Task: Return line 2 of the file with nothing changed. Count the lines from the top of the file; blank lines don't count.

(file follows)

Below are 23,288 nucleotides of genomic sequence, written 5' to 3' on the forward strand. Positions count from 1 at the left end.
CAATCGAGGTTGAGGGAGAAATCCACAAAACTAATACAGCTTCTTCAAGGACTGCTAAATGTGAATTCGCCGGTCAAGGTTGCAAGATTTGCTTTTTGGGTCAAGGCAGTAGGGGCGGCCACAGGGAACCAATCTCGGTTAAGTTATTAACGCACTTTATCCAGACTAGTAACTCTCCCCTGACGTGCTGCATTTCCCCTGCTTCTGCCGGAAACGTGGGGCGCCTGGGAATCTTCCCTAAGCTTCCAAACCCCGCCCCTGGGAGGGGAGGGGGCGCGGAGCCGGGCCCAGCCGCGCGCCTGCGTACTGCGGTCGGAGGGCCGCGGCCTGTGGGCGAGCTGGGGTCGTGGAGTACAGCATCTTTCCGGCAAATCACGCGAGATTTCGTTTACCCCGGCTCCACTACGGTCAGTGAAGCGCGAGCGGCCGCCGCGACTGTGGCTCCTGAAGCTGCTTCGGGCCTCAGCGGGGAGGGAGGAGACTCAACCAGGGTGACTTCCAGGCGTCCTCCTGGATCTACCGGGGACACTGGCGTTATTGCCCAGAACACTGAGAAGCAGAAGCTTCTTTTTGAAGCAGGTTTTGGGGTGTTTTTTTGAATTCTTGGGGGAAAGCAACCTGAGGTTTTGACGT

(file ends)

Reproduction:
CAATCGAGGTTGAGGGAGAAATCCACAAAACTAATACAGCTTCTTCAAGGACTGCTAAATGTGAATTCGCCGGTCAAGGTTGCAAGATTTGCTTTTTGGGTCAAGGCAGTAGGGGCGGCCACAGGGAACCAATCTCGGTTAAGTTATTAACGCACTTTATCCAGACTAGTAACTCTCCCCTGACGTGCTGCATTTCCCCTGCTTCTGCCGGAAACGTGGGGCGCCTGGGAATCTTCCCTAAGCTTCCAAACCCCGCCCCTGGGAGGGGAGGGGGCGCGGAGCCGGGCCCAGCCGCGCGCCTGCGTACTGCGGTCGGAGGGCCGCGGCCTGTGGGCGAGCTGGGGTCGTGGAGTACAGCATCTTTCCGGCAAATCACGCGAGATTTCGTTTACCCCGGCTCCACTACGGTCAGTGAAGCGCGAGCGGCCGCCGCGACTGTGGCTCCTGAAGCTGCTTCGGGCCTCAGCGGGGAGGGAGGAGACTCAACCAGGGTGACTTCCAGGCGTCCTCCTGGATCTACCGGGGACACTGGCGTTATTGCCCAGAACACTGAGAAGCAGAAGCTTCTTTTTGAAGCAGGTTTTGGGGTGTTTTTTTGAATTCTTGGGGGAAAGCAACCTGAGGTTTTGACGT